“It’s probably fitting that I can go out that way.”

Simpson claimed the John Nicholls Medal as Carlton’s best and fairest player in 2013. Picture: SUPPLIED

Simpson cherished the friendships he made along the way.

He said it was a highlight to be vice-captain under one of his best mates, Marc Murphy.

On the eve of his 300th game back in mid-2018, Simpson spoke at a special function at ‘The Hangar’ – the Emerald footy club’s home base at Chandler Reserve in Avonsleigh. He spoke from the heart about just how tough his start to AFL life really was.

“In that first year I didn’t get a lot of time on the ground,” he said.

“They didn’t rotate like they do these days, so in my second game I played two minutes and spent the rest of the game on the bench.

“In my second year I played three more games but finished the year with a broken hand and missed the last couple of months of the season.

“But once I got that self-belief that I belonged in the senior side, that went a long way to my form picking up and Denis (Pagan) giving me the confidence to just go out there and play my style of football.

“He always wanted me to take the game on, and he’d tell me if I got caught holding the ball he didn’t care – he wanted me to keep doing it.”

Simpson admitted Pagan was hard on his players, but said he learned a lot about hard work while playing under him.

After nailing down a regular spot in the Blues’ senior side, that’s when Simpson went on to play those 158 consecutive games at the level.

He said his ability to play through injuries, and perform at a high level, was also something he learned under Pagan.

And it all began when Simpson was identified by long-time Carlton recruiter, and west Gippsland product, Shane O’Sullivan while playing for Emerald and the Eastern Ranges.

He ultimately proved to be an O’Sullivan gem, landing at the Blues with pick 45 in the 2002 national draft.

Having got through his farewell speech to teammates and club staff without shedding a tear, Simpson almost became emotional when O’Sullivan reflected on his discovery of Simpson.

“I actually got through the speech and everything pretty well and then he started to talk and I started to choke up and I thought I was going to start bawling my eyes out,” Simpson said.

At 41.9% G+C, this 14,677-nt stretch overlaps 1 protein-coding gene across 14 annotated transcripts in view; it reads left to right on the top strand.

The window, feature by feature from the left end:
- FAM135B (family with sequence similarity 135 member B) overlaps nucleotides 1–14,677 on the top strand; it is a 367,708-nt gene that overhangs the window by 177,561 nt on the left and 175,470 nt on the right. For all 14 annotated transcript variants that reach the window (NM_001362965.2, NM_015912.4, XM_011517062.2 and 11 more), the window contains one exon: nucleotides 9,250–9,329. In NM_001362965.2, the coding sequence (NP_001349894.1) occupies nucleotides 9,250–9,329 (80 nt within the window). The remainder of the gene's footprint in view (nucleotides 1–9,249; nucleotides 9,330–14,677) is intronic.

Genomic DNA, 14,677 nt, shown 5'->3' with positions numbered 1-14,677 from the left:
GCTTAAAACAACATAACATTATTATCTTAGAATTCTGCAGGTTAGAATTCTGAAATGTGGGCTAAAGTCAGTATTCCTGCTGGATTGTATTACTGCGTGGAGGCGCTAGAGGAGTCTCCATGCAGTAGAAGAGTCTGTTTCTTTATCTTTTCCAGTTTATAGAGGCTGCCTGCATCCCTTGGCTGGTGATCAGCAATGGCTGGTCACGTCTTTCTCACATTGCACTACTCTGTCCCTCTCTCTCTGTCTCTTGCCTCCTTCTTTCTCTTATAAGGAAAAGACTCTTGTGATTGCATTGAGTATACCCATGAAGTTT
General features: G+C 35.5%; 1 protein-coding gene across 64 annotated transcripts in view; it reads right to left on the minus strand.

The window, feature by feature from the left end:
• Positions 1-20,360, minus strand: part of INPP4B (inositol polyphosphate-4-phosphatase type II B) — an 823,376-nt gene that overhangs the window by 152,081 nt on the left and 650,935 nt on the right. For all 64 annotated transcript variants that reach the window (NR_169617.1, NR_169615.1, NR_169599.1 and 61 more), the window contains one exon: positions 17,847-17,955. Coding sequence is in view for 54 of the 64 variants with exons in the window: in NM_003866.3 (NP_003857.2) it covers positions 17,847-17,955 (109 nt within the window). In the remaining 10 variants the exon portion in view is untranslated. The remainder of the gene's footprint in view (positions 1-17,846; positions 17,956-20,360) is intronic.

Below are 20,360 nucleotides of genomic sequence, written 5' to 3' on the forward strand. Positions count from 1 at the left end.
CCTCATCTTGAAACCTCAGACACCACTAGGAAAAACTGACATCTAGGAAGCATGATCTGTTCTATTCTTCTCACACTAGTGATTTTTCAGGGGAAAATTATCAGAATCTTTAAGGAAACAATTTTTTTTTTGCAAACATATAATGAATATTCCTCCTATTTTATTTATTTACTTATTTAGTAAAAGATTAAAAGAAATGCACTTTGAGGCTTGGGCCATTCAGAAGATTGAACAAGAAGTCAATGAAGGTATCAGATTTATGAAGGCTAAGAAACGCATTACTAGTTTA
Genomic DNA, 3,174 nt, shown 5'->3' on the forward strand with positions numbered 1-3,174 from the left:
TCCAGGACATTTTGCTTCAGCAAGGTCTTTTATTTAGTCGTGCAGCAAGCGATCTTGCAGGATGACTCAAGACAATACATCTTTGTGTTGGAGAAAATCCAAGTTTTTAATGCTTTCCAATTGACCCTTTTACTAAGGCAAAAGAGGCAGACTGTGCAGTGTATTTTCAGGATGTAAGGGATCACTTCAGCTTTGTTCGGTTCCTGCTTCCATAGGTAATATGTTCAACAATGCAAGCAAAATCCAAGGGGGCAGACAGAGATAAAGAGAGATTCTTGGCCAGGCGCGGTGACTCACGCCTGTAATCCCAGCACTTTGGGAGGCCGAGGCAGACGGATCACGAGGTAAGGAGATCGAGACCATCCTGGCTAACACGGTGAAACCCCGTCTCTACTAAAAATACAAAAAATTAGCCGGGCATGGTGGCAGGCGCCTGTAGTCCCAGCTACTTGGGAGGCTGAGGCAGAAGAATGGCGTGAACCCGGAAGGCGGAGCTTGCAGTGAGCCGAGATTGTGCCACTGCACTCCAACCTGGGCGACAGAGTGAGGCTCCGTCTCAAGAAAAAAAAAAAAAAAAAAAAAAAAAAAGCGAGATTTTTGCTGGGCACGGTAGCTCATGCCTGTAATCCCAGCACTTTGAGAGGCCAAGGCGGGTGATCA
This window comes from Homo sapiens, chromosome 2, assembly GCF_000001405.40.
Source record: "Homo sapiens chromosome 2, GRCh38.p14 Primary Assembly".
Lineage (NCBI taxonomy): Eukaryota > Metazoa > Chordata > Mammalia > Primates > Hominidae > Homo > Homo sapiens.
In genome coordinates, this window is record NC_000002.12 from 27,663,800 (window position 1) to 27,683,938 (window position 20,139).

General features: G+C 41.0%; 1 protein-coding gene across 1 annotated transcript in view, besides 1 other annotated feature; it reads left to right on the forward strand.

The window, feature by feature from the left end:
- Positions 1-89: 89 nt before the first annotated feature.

“He’s like a father figure to so many of these guys that he drafted, so it was pretty special he was able to make it.”

Current Blues co-captain Sam Docherty, also a favourite son of Gippsland footy, told the Carlton website he feared he’d never get the chance to run out alongside “his favourite team mate” ever again after being cruelly struck down by injury for two seasons.

But the seemingly everlasting Simpson ensured they would – the pair running out in the famous navy blue strip 16 times this season, before – sadly – a minor calf strain to Docherty meant he’d miss Simpson’s swansong.

And what a swansong it turned out to be.

While the Blues went down gallantly to one of this year’s flag fancies, the Lions, by 17 points, ‘Simmo’ – donning his customary long sleeves in the wet – finished with 19 touches after an early head clash with Dan McStay left him clutching his mouth (and showing that trademark toughness of his).

And to cap off his final game, he slotted his first goal of the season – and the 139th of his career – as he received a handball from Matthew Kennedy to drill a major from 50.

Simpson’s advice for young footballers is simple: “Enjoy the ride, take it as it comes, have fun with the people that you meet and it goes quick!”

What’s navy blue right through, with red and black beginnings? That’s Emerald favourite son, Kade Simpson.

Emerald’s Jake Pedder (left) was presented with the Kade Simpson Medal by the Carlton star, himself, at Bomberland in May 2019. Picture: COURTESY OF ROBYN KUYS